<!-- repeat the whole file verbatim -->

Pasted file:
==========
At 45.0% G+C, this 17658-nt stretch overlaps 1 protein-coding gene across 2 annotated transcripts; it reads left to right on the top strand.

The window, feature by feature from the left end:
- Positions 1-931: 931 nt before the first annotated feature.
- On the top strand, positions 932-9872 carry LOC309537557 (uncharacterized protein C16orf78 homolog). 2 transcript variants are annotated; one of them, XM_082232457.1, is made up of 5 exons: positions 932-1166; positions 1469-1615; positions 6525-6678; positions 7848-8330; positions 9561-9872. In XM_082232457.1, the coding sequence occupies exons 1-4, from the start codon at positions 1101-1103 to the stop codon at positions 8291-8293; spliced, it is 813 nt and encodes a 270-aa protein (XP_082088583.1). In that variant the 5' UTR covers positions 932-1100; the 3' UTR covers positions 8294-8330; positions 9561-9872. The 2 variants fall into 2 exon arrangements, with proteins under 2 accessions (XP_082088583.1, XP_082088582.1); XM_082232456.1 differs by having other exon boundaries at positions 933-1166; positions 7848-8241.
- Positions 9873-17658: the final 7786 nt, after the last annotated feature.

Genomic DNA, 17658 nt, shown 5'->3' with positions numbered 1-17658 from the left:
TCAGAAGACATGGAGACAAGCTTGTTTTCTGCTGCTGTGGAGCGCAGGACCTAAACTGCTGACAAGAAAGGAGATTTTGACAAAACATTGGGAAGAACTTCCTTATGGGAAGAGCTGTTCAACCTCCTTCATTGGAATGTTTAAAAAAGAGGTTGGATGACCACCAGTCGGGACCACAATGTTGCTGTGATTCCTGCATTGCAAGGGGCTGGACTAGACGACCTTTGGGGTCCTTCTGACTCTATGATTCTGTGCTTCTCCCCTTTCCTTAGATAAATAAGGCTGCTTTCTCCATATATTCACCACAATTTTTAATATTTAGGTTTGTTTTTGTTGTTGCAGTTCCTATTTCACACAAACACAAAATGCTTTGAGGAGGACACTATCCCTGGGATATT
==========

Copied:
At 45.0% G+C, this 17658-nt stretch overlaps 1 protein-coding gene across 2 annotated transcripts; it reads left to right on the top strand.

The window, feature by feature from the left end:
- Positions 1-931: 931 nt before the first annotated feature.
- On the top strand, positions 932-9872 carry LOC309537557 (uncharacterized protein C16orf78 homolog). 2 transcript variants are annotated; one of them, XM_082232457.1, is made up of 5 exons: positions 932-1166; positions 1469-1615; positions 6525-6678; positions 7848-8330; positions 9561-9872. In XM_082232457.1, the coding sequence occupies exons 1-4, from the start codon at positions 1101-1103 to the stop codon at positions 8291-8293; spliced, it is 813 nt and encodes a 270-aa protein (XP_082088583.1). In that variant the 5' UTR covers positions 932-1100; the 3' UTR covers positions 8294-8330; positions 9561-9872. The 2 variants fall into 2 exon arrangements, with proteins under 2 accessions (XP_082088583.1, XP_082088582.1); XM_082232456.1 differs by having other exon boundaries at positions 933-1166; positions 7848-8241.
- Positions 9873-17658: the final 7786 nt, after the last annotated feature.

Genomic DNA, 17658 nt, shown 5'->3' with positions numbered 1-17658 from the left:
TCAGAAGACATGGAGACAAGCTTGTTTTCTGCTGCTGTGGAGCGCAGGACCTAAACTGCTGACAAGAAAGGAGATTTTGACAAAACATTGGGAAGAACTTCCTTATGGGAAGAGCTGTTCAACCTCCTTCATTGGAATGTTTAAAAAAGAGGTTGGATGACCACCAGTCGGGACCACAATGTTGCTGTGATTCCTGCATTGCAAGGGGCTGGACTAGACGACCTTTGGGGTCCTTCTGACTCTATGATTCTGTGCTTCTCCCCTTTCCTTAGATAAATAAGGCTGCTTTCTCCATATATTCACCACAATTTTTAATATTTAGGTTTGTTTTTGTTGTTGCAGTTCCTATTTCACACAAACACAAAATGCTTTGAGGAGGACACTATCCCTGGGATATT